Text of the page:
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Massive Radiation Plume from Fukushima Heading Toward American West Coast According to a Scientific Report via Global Research

According to scientific modeling systems used by the European Union, the radioactive ocean plume released by the 2011 Fukushima nuclear disaster is likely to remain a massive clump of radioactivity until it slams into the West Coast of the United States in late 2017.

On March 11, 2011, a massive earthquake and tsunami struck Japan, knocking out power and cooling capability to the Fukushima Daiichi nuclear plant. Within three days, multiple meltdowns and reactor explosions had taken place. By March 25, massive amounts of radioactive material were observed leaking directly into the Pacific Ocean.

In 2013, the Nansen Environmental and Remote Sensing Center in Norway used computer models to project the movement and dispersion of this radioactive plume. Although the results of this study have been cited in official Chinese government documents, they have not been widely publicized.
Levels to remain high through at least 2026

The researchers used two separate scenarios to model leakage of radioactivity from the Fukushima plant into the Pacific. The first scenario assumed continuous and constant leakage for 20 days, while the second assumed continuous and constant leakage for one year.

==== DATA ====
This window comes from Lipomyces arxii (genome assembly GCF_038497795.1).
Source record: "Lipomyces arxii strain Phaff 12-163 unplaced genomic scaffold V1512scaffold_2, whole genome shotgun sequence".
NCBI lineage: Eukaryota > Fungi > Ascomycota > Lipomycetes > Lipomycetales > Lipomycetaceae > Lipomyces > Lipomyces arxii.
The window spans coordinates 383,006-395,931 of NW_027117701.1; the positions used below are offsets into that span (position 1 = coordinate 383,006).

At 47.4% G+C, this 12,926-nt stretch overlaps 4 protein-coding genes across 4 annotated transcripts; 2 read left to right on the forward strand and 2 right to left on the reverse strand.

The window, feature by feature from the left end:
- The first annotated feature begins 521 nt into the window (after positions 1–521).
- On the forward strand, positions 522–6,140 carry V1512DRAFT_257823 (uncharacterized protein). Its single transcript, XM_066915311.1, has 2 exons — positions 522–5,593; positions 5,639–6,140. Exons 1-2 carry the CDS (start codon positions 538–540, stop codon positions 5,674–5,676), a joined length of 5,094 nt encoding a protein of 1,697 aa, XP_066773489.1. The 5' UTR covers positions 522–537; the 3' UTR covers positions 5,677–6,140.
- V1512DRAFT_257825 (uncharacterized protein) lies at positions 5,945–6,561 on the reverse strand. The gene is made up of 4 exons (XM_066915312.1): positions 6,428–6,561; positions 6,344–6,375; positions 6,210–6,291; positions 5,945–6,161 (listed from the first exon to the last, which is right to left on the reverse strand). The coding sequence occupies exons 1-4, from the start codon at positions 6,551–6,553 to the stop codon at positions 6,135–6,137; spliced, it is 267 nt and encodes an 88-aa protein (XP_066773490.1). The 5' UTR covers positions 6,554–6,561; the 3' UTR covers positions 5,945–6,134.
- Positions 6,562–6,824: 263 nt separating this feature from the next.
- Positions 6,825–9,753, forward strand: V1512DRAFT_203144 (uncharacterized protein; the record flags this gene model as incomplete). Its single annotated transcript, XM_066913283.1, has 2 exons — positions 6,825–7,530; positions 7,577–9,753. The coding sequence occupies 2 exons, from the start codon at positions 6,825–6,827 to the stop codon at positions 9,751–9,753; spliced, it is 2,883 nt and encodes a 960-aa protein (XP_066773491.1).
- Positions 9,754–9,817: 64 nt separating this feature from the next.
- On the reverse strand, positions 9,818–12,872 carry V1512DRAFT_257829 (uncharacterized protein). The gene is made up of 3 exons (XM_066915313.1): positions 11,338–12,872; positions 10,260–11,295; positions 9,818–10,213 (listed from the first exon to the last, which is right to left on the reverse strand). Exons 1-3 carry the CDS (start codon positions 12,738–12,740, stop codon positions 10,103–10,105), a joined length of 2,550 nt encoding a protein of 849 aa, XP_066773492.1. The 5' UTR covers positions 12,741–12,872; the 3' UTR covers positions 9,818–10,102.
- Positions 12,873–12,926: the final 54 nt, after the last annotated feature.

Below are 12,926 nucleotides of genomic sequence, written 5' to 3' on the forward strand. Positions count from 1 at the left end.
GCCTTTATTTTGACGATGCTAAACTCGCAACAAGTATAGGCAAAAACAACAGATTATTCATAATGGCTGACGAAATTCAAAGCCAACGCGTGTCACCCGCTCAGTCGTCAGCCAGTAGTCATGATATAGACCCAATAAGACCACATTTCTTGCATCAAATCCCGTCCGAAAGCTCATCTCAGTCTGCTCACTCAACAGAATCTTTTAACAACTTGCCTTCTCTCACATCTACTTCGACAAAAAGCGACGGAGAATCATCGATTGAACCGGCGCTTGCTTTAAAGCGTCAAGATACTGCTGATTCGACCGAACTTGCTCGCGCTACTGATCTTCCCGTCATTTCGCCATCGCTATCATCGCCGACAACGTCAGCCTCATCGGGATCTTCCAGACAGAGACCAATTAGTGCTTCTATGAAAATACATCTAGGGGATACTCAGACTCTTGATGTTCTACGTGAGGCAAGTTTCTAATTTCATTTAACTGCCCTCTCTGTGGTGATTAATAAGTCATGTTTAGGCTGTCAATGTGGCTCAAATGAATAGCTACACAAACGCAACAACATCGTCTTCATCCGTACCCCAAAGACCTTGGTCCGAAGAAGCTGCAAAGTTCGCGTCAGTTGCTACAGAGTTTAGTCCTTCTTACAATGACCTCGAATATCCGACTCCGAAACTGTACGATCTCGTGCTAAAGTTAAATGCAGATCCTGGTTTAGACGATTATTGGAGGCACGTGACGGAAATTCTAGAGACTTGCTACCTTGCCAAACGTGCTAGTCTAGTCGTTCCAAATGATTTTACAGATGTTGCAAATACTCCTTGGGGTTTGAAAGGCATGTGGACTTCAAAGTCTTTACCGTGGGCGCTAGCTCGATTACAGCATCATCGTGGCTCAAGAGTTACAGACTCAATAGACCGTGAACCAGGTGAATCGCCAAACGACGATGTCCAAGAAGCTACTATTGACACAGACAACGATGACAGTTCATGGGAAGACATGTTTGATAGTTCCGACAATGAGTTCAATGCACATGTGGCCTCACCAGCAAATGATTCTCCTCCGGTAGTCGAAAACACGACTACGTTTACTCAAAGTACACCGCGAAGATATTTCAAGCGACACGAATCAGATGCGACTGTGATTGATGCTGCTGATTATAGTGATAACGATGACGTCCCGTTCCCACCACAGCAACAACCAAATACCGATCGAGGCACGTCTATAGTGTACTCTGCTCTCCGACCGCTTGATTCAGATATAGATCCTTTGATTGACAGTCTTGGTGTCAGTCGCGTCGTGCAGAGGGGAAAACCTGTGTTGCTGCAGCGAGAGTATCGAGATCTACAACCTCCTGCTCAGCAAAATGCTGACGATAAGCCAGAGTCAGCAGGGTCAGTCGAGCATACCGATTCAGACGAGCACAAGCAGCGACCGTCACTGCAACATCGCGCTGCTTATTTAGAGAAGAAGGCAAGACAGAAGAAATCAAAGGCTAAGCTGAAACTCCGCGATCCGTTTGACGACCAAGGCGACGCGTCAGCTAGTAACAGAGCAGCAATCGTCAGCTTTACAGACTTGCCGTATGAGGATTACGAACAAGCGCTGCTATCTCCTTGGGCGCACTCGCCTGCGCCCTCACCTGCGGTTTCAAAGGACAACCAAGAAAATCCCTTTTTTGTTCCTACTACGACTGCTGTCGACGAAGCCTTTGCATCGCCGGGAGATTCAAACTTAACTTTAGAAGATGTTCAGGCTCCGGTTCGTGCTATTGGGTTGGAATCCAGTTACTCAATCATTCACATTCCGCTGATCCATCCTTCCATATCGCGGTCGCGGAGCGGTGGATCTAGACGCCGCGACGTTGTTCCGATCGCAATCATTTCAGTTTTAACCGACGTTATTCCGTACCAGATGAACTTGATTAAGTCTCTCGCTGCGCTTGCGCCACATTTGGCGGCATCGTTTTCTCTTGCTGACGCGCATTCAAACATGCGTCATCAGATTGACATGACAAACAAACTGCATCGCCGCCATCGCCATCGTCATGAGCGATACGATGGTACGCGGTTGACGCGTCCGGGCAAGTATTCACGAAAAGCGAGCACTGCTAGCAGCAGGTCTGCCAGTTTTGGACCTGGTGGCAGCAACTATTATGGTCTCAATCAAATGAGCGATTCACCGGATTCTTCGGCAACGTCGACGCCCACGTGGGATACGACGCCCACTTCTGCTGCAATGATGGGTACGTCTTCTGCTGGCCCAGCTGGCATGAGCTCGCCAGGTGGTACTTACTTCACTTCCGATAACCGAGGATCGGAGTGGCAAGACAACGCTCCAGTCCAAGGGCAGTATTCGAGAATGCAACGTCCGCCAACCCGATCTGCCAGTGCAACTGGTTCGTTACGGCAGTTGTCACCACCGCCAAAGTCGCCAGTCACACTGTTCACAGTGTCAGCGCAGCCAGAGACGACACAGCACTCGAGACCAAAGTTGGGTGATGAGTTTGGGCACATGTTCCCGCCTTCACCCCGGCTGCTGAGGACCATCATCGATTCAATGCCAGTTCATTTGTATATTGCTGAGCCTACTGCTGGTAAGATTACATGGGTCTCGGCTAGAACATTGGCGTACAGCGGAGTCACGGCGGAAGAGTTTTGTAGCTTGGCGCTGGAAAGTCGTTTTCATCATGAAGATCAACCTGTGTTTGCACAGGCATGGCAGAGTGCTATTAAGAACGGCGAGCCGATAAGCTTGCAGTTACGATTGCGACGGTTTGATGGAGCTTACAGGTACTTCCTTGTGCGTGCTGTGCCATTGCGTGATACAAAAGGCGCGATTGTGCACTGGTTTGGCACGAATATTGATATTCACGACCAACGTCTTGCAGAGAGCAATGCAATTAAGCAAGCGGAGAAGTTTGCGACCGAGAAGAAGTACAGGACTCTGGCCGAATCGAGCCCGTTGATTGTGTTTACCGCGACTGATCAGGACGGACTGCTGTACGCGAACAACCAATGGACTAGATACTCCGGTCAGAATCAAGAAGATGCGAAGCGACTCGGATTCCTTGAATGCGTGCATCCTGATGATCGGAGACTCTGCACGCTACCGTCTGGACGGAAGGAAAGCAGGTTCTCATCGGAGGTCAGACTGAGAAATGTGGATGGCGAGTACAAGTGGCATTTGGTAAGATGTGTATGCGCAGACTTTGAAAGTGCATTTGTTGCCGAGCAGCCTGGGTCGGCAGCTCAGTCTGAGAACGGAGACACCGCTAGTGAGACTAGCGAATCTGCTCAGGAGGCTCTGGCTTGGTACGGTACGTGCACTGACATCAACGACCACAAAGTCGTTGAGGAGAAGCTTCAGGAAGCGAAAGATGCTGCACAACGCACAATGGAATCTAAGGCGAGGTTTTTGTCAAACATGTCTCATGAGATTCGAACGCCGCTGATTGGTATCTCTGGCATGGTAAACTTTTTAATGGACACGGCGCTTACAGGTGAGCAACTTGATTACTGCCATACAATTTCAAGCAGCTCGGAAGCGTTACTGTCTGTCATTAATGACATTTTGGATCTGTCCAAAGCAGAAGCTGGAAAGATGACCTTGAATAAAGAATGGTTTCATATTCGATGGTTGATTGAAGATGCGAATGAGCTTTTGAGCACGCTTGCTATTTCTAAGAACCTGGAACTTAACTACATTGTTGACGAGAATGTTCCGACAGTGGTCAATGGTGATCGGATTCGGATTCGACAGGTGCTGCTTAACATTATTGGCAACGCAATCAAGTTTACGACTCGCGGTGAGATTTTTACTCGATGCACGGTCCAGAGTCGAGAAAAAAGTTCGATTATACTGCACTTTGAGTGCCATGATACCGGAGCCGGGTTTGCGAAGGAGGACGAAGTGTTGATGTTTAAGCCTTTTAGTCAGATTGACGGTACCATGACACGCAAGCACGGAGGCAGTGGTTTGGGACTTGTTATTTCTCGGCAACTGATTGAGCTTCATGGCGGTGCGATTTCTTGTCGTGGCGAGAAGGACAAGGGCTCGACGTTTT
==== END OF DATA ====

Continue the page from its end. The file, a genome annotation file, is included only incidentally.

Although delivering differing estimates of total radiation, both models concluded that the pollution would remain in a relatively unified mass and take the same path across the ocean until crashing up against western North America. Both models show the plume colliding with the U.S. West Coast and beginning to spread out starting around late 2017, with a maximum concentration of radiation hitting the coast toward the end of 2018.

Following this collision, the plume is projected to disperse and spread north, south and west, with portions of it eventually crashing back into East Asia sometime between 2021 and 2026. Throughout this entire time period, however, the area of greatest radioactivity concentration will remain positioned along North America’s West Coast.

The researchers noted that the model does have certain limits, namely its failure to account for ocean ecology (which may alter the flow of radioactive material) and atmospheric fallout (which may increase the concentration of radioactive material in additional regions to those predicted by the model).

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